E-governance flops cost taxpayers close to €8m

About €7.9m of EU funds in ministry-ordered e-governance projects have been found to be misspent, costing taxpayers millions, reported LTV's De Facto Sunday.

During the previous EU funds planning period, €137m has been spent on 63 projects aiming to improve state IT systems and e-services.

It's been found that in most projects some money has been misspent, with EU funds lost due to procurement or competition violations. 

For example, €0.245m have been misspent on the Construction Information System by the Economics Ministry. The project cost €3.2m in total and is deemed unsatisfactory by the users.

"The system is simply awful. It's so adverse to the users that even the makers of the system have admitted to the fact," said Inese Aizstrauta, head of the Ķekava construction board.

The Ķekava municipality only agreed to sign a contract with the system after the Environmental Protection and Regional Development Ministry threatened to consider sacking the municipal council.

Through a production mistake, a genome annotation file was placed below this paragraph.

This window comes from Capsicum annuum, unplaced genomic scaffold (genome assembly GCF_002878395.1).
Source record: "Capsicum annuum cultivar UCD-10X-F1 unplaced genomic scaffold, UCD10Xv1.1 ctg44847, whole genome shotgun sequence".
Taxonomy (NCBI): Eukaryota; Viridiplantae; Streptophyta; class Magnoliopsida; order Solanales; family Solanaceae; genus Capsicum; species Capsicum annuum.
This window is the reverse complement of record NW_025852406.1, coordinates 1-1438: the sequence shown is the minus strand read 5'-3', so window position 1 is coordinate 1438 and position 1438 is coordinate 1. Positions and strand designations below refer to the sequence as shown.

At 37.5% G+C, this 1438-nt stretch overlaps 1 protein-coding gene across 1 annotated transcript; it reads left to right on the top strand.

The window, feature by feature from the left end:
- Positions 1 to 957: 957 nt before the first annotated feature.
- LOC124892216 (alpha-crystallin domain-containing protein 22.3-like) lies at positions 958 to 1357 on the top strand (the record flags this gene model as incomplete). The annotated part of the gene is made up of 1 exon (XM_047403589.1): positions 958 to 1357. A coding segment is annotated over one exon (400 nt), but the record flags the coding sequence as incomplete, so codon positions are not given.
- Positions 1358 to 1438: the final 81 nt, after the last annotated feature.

While €3.5m, which is almost half of the misspent money, was spent on skolas.lv, a portal for clients of the state education system. The Education Ministry chose to forgo using this portal as there are two similar ones on the market.

Four e-health projects worth €10m are currently in the limelight. 

Datorzinību centrs, a company owned by the former "E-matters Minister" Signe Bāliņa, has been partaking in both of these projects. She thinks that in both of these cases the clients' needs weren't defined clearly.

"[Skolas.lv] was ordered by the ministry, and it couldn't decide on what to do and how. The manager [of the project] was there one moment, and wasn't in the next. It wasn't clear, from the side of the state, what to do with all of it. The case in e-health is similar," she said.

According to Bāliņa the main problem in the e-health initiative was the fragmentation of the project.

Anita Krūmiņa, head of the Central Finance and Contracting Agency (CFLA) tasked with overseeing EU projects, said that the skolas.lv project had both planning and implementation problems.

"Skolas.lv had deviated from the time frame, and the development wasn't of an acceptable quality too," said Krūmiņa.

The State Police are currently investigating the skolas.lv project but no suspects have been named to date, i.e., 18 months after the investigation was started.

CFLA will continue to monitor e-projects for at least five more years.

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